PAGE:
Egyptian women’s legal center demands personal status law for Copts

The Center for Egyptian Women's Legal Assistance (CEWLA) announced support for Copts' demand for a personal status law for non-Muslims. Such a law would deal with issues of marriage and divorce separately from church regulations.

The center said such as law is necessary in light of sectarian violence triggered when Copts do not get divorced and convert to Islam.

Azza Suleiman, head of CEWLA, told Al-Masry Al-Youm that the center will submit a legal memorandum to the Ministry of Justice next Thursday, when a number of Coptic activists plan to protest in front of the ministry. She said that both the memorandum and the protest demand such a law, which would help end sectarian tension.
Suleiman revealed details of a draft law prepared by CEWLA which would provide multiple forms of divorce for Christians.
According to Suleiman the draft law says fathers who converts to Islam may not change their children's religion, and the latter will have the right to change religion when they reach adulthood.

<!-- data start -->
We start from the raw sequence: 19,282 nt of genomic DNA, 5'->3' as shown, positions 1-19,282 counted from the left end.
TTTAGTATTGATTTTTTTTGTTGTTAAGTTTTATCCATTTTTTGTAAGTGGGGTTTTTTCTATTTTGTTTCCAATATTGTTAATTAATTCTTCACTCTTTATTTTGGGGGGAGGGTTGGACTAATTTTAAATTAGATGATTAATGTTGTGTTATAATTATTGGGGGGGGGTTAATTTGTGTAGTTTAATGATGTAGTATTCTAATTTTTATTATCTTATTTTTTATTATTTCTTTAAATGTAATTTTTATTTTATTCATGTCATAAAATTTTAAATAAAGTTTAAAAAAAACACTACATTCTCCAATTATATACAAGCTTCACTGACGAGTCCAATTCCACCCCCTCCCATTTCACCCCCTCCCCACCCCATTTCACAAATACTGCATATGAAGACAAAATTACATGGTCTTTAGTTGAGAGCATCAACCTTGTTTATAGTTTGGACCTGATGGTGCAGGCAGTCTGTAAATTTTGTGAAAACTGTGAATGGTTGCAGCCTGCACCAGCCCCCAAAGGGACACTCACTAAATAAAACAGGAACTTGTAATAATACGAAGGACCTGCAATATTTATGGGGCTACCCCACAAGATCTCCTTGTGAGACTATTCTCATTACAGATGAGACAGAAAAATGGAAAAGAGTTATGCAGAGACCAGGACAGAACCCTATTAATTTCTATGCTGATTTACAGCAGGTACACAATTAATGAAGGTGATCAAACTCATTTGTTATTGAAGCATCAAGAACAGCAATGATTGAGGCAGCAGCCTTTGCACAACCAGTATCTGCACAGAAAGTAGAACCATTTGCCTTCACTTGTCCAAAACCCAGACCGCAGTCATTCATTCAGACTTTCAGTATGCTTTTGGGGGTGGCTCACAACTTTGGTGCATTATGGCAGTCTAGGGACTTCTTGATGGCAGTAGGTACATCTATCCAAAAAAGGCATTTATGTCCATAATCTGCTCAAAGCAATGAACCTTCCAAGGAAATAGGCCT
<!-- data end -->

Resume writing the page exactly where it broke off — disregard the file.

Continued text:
It tackles the issue of custody for children who have Christian mothers and Muslim fathers, and the issue of inheritance. It states that a Christian woman married to a Muslim man has the right to inherit from her husband, and likewise a Muslim husband has the right to inherit from his Christian wife, according to Suleiman.
A number of Coptic activists have started a Facebook campaign demanding a personal status civil law. Fady Karim, the coordinator, said they want Christians' civil laws to be separated from the regulations of the church.
He attributed the problem of divorce among Copts to the modification of the 1938 Code carried out by Pope Shenouda. He said the code put nine possible reasons for divorce but Shenouda limited reduced the list to adultery only. He said Coptic activists seek to address the state, and not the Coptic Orthodox Church.
He cited the example of Russia, which also has an Orthodox church but separates church regulations and civil law so couples are free to choose between civil marriage and marriage at church.
Georgette Qelliny, a former MP, rejected the idea of a civil law for Copts as unconstitutional because it would violate equality.
She said any civil law for marriage will be strongly challenged by Muslims and Christians because of the religious nature of marriage in Egypt, and that laws should not be issued in the absence of a parliament except in "cases of urgent necessity".
She said the only form of civil marriage accepted in Egypt is in cases of marriage with foreigners.
Translated from the Arabic Edition

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